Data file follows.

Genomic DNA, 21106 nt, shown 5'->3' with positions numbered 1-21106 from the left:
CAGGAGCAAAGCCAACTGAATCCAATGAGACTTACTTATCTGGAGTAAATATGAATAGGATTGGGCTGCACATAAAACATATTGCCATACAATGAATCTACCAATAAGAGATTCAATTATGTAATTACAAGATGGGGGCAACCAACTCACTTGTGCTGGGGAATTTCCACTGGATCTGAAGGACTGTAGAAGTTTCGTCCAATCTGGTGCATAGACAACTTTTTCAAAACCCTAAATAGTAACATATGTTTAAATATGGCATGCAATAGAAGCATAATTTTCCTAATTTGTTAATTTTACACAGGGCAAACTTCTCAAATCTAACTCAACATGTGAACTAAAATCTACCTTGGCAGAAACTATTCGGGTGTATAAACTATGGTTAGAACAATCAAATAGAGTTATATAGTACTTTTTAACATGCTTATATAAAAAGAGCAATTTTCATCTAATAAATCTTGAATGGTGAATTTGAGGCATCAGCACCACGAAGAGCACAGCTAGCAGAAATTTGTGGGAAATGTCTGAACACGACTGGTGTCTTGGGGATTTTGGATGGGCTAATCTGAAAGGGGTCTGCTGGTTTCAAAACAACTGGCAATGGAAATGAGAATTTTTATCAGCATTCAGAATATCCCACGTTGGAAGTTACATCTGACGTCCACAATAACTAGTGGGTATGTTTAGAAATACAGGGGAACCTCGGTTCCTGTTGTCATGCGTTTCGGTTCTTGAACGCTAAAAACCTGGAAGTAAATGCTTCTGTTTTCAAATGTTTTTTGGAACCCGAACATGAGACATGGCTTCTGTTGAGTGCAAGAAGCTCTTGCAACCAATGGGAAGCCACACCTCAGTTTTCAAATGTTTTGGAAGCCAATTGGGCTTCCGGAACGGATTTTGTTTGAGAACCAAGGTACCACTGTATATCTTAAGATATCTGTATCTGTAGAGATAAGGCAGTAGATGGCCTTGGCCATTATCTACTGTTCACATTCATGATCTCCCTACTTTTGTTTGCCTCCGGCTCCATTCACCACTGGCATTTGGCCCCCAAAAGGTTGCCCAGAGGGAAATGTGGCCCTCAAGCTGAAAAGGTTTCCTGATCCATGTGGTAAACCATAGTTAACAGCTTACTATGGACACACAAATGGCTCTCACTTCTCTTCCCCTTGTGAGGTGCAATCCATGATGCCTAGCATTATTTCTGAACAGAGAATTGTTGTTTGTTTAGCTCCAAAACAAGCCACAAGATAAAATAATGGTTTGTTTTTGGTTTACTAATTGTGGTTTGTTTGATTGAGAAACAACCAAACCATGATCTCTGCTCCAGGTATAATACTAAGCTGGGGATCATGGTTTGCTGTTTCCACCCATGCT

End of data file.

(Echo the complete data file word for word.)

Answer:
Genomic DNA, 21106 nt, shown 5'->3' with positions numbered 1-21106 from the left:
CAGGAGCAAAGCCAACTGAATCCAATGAGACTTACTTATCTGGAGTAAATATGAATAGGATTGGGCTGCACATAAAACATATTGCCATACAATGAATCTACCAATAAGAGATTCAATTATGTAATTACAAGATGGGGGCAACCAACTCACTTGTGCTGGGGAATTTCCACTGGATCTGAAGGACTGTAGAAGTTTCGTCCAATCTGGTGCATAGACAACTTTTTCAAAACCCTAAATAGTAACATATGTTTAAATATGGCATGCAATAGAAGCATAATTTTCCTAATTTGTTAATTTTACACAGGGCAAACTTCTCAAATCTAACTCAACATGTGAACTAAAATCTACCTTGGCAGAAACTATTCGGGTGTATAAACTATGGTTAGAACAATCAAATAGAGTTATATAGTACTTTTTAACATGCTTATATAAAAAGAGCAATTTTCATCTAATAAATCTTGAATGGTGAATTTGAGGCATCAGCACCACGAAGAGCACAGCTAGCAGAAATTTGTGGGAAATGTCTGAACACGACTGGTGTCTTGGGGATTTTGGATGGGCTAATCTGAAAGGGGTCTGCTGGTTTCAAAACAACTGGCAATGGAAATGAGAATTTTTATCAGCATTCAGAATATCCCACGTTGGAAGTTACATCTGACGTCCACAATAACTAGTGGGTATGTTTAGAAATACAGGGGAACCTCGGTTCCTGTTGTCATGCGTTTCGGTTCTTGAACGCTAAAAACCTGGAAGTAAATGCTTCTGTTTTCAAATGTTTTTTGGAACCCGAACATGAGACATGGCTTCTGTTGAGTGCAAGAAGCTCTTGCAACCAATGGGAAGCCACACCTCAGTTTTCAAATGTTTTGGAAGCCAATTGGGCTTCCGGAACGGATTTTGTTTGAGAACCAAGGTACCACTGTATATCTTAAGATATCTGTATCTGTAGAGATAAGGCAGTAGATGGCCTTGGCCATTATCTACTGTTCACATTCATGATCTCCCTACTTTTGTTTGCCTCCGGCTCCATTCACCACTGGCATTTGGCCCCCAAAAGGTTGCCCAGAGGGAAATGTGGCCCTCAAGCTGAAAAGGTTTCCTGATCCATGTGGTAAACCATAGTTAACAGCTTACTATGGACACACAAATGGCTCTCACTTCTCTTCCCCTTGTGAGGTGCAATCCATGATGCCTAGCATTATTTCTGAACAGAGAATTGTTGTTTGTTTAGCTCCAAAACAAGCCACAAGATAAAATAATGGTTTGTTTTTGGTTTACTAATTGTGGTTTGTTTGATTGAGAAACAACCAAACCATGATCTCTGCTCCAGGTATAATACTAAGCTGGGGATCATGGTTTGCTGTTTCCACCCATGCT